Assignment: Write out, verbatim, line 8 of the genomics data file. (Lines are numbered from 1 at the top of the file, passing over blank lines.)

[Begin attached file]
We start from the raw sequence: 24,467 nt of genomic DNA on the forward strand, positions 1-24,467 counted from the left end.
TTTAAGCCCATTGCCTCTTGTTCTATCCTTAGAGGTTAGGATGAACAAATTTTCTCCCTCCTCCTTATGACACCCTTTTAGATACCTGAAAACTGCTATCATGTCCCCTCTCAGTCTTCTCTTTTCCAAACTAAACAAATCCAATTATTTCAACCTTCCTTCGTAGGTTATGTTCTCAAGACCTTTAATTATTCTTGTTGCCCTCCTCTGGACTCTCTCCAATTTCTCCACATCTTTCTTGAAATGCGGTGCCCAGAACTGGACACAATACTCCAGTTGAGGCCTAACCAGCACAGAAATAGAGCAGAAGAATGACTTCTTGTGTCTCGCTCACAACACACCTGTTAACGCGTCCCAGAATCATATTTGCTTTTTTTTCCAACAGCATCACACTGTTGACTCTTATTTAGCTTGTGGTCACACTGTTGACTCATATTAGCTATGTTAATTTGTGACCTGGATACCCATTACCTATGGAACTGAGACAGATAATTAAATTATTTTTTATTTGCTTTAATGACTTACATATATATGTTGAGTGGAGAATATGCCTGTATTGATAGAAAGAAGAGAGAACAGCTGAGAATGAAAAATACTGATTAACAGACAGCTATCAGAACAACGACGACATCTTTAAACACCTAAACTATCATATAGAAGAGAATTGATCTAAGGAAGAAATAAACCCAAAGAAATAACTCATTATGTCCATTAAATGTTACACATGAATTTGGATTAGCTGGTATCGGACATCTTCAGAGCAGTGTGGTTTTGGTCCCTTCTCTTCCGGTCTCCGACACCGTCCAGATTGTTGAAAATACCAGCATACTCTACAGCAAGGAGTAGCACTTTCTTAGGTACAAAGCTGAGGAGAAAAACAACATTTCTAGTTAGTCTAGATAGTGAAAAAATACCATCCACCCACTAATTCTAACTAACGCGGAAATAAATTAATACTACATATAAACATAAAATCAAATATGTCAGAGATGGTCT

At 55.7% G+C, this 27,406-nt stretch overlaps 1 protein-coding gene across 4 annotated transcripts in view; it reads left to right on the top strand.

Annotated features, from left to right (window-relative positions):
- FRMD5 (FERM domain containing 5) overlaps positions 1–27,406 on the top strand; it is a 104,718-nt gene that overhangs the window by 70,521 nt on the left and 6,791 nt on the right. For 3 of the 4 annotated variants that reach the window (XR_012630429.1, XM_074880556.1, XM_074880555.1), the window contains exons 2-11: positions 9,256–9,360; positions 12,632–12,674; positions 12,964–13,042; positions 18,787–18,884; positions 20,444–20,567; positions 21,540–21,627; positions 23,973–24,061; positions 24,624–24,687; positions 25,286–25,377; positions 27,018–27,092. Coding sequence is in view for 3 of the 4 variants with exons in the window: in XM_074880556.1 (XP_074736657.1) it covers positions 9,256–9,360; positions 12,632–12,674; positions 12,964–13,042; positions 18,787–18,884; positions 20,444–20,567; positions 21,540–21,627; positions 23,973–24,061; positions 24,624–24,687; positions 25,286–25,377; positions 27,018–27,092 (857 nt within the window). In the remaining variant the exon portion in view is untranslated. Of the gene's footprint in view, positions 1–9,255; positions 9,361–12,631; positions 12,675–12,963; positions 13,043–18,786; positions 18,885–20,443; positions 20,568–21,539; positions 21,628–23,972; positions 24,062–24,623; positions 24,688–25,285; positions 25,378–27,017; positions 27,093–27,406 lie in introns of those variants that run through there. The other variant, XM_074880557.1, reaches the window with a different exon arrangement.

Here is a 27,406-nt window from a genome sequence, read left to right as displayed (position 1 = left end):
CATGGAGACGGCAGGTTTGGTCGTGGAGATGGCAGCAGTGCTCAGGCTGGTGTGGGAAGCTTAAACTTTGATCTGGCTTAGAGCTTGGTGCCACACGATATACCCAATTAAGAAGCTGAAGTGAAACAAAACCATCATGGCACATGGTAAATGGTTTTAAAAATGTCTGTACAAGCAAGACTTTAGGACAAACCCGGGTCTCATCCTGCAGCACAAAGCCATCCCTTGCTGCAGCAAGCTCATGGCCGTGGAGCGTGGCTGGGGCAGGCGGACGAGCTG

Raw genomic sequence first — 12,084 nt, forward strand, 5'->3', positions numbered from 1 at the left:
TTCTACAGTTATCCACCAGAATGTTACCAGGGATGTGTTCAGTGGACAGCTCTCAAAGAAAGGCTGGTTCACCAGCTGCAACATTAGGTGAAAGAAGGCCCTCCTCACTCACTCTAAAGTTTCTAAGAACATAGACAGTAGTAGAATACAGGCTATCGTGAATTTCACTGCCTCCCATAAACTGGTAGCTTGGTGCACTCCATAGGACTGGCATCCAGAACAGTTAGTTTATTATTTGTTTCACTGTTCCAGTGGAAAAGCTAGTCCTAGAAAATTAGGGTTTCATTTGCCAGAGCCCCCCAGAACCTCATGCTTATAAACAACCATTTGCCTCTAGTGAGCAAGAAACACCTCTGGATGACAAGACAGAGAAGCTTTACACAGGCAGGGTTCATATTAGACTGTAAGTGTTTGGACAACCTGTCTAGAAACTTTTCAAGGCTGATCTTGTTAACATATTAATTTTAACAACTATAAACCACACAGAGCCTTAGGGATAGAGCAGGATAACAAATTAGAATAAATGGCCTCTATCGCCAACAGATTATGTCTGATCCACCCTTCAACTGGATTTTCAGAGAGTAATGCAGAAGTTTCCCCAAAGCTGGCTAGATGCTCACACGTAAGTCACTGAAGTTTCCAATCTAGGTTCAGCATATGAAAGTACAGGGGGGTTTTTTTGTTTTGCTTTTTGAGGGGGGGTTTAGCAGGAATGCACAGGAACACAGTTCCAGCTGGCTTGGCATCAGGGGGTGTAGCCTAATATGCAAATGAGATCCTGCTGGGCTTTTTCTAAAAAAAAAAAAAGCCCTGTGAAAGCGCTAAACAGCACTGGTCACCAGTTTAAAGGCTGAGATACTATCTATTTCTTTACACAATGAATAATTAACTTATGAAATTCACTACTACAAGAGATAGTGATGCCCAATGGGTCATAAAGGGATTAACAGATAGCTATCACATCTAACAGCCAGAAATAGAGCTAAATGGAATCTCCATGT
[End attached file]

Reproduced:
Raw genomic sequence first — 12,084 nt, forward strand, 5'->3', positions numbered from 1 at the left: